Days after The Wall Street Journal's report that Apple plans to expand into original TV series and movies, Apple executive Jimmy Iovine hinted at what that might look like.
"At Apple Music, what we're trying to create is an entire cultural, pop cultural experience, and that happens to include audio and video," he told reporters Saturday at the Television Critics Association's winter press tour.
"If South Park walks into my office, I am not going to say you're not musicians, you know?" Iovine continued when pressed about the report. "We're going to do whatever hits popular culture smack on the nose. We're going to try."
Iovine appeared Saturday to promote his upcoming HBO documentary The Defiant Ones, which centers on his relationship and partnership with Dr. Dre. Among their many collaborations, the two teamed together on Beats Electronics, which Apple bought for $3 billion in 2014, a deal that gave both Iovine and Dr. Dre senior titles at the technology giant.
Iovine said the hope for Apple is that it will be better able to compete with streaming music competitors like Spotify and Pandora, which are largely free for users: "We're fighting 'free.' So a simple utility where, 'here's all the songs, here's all the music, give me $10 and we're cool,' is not going to scale."
Apple Music, which allows users to stream select music to their devices on demand and also listen to curated playlists, launched in June 2016 and has more than 20 million subscribers as of December.
Apple Music has already stretched into original programming, with the 2016 acquisition of the Carpool Karaoke series, based on the wildly popular Late, Late Show segment from James Corden and produced by CBS Television Studios.
Last February, The Hollywood Reporter broke the news that Dr. Dre is executive producing and starring in a top-secret scripted series financed by and made for Apple called Vital Signs.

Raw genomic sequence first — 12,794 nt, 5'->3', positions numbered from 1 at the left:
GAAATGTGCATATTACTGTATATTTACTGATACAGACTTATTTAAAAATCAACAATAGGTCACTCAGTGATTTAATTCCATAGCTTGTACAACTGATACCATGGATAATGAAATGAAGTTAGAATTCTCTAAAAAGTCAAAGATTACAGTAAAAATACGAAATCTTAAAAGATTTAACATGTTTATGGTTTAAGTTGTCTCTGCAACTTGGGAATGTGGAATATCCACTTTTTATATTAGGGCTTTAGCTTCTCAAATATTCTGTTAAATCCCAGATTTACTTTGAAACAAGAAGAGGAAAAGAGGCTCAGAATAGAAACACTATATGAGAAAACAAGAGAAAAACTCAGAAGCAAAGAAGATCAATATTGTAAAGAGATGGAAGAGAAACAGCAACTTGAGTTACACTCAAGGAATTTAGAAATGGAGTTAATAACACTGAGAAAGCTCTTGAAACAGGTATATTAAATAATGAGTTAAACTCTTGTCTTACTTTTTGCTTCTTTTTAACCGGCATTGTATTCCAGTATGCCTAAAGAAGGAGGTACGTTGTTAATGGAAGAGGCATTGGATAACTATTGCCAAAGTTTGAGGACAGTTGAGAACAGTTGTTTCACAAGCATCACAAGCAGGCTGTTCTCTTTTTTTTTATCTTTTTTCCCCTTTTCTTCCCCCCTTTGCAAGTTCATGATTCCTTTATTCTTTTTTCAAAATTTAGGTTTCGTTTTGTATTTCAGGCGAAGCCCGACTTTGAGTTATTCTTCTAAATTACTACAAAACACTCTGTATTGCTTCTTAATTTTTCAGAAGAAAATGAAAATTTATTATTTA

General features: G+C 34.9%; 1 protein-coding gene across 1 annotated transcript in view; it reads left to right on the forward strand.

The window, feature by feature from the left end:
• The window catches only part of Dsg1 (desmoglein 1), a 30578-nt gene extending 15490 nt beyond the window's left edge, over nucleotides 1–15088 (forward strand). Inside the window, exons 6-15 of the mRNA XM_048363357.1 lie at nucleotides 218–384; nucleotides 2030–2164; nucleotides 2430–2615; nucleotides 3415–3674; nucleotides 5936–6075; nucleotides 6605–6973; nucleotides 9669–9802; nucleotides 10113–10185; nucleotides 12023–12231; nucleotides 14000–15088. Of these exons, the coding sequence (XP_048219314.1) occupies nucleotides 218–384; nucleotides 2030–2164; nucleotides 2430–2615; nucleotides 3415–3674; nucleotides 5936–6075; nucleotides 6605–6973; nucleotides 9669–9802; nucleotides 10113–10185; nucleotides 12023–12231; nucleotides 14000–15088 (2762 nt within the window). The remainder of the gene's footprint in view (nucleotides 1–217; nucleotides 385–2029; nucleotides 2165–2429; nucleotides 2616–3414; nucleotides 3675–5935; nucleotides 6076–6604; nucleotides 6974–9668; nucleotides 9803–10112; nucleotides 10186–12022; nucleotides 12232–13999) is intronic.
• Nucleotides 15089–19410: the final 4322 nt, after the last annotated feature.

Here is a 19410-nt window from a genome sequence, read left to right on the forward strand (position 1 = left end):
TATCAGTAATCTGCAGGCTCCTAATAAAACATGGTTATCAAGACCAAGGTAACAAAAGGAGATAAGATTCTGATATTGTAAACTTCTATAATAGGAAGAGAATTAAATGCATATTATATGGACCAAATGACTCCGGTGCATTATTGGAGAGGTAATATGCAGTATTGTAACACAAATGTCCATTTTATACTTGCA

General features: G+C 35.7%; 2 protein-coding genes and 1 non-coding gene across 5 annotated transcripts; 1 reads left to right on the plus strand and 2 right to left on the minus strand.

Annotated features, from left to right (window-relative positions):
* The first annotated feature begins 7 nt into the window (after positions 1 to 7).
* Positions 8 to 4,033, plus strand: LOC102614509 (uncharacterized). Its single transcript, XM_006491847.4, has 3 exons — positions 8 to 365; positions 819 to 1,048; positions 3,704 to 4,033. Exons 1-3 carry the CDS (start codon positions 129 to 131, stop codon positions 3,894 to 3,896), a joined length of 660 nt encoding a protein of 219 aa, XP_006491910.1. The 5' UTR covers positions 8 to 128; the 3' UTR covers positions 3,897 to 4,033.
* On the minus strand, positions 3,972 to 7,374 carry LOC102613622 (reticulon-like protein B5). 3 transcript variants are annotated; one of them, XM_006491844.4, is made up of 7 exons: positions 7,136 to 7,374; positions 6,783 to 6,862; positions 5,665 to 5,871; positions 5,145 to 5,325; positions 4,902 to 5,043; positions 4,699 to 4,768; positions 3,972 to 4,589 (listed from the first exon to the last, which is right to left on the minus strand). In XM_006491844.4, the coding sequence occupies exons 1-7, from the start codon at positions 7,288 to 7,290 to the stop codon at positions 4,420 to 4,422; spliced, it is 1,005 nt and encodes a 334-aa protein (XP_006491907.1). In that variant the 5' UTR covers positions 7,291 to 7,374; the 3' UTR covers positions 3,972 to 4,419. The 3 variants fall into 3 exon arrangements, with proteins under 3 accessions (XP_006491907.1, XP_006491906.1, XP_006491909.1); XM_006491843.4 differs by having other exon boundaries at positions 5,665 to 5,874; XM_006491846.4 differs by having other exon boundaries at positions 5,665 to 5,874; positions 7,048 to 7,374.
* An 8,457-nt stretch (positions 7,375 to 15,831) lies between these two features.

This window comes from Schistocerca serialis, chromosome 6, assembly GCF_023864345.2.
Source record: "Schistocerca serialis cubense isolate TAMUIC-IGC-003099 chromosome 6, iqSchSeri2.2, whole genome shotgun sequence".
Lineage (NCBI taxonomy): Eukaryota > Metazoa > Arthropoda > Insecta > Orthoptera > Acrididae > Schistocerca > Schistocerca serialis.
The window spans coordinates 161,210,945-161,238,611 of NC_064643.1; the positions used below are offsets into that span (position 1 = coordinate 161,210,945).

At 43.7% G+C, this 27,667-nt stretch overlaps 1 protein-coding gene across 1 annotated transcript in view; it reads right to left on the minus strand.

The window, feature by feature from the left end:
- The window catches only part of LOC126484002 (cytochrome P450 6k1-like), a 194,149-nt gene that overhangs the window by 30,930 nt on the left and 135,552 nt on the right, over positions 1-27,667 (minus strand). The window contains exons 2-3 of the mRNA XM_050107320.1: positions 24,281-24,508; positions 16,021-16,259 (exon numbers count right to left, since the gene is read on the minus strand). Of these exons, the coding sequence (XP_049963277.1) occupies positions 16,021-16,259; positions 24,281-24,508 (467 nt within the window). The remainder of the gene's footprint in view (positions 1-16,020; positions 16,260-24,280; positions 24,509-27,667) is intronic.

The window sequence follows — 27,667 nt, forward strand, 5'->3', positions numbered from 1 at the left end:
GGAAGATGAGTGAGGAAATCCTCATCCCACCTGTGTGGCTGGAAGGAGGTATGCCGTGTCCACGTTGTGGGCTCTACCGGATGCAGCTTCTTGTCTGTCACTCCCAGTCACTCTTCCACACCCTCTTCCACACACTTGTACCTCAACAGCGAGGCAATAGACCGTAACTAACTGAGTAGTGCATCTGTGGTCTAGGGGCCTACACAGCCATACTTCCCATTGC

The project was being eyed for Apple Music distribution, but as of February, it was unclear if Apple TV, the iTunes store or other Apple platforms (or even a traditional television distributor) would be involved. Apple and a rep for Dre declined to comment at the time of the initial report.
The half-hour series, which is described as a dark drama, is said to consist of six episodes. Veteran music video director Paul Hunter is attached as a director on Vital Signs, which also is being produced under his Eye Candy banner along with Aaron Ginsburg and William Green. Empire co-executive producer-writer Robert Munic wrote all six episodes and also will exec produce. The first season will likely roll out all at once, taking a page from Netflix and Amazon's release strategy.
While the company has experimented with video on Apple Music in the past, most notably streaming a Taylor Swift concert video and a Vice docuseries called The Score, among other unscripted efforts, Vital Signs would mark Apple's first investment in scripted television.
In March, the company announced that it had teamed with executive producers Ben Silverman, musician Will.i.am and Howard Owens’ Propagate for a forthcoming unscripted series about the Apple app ecosystem.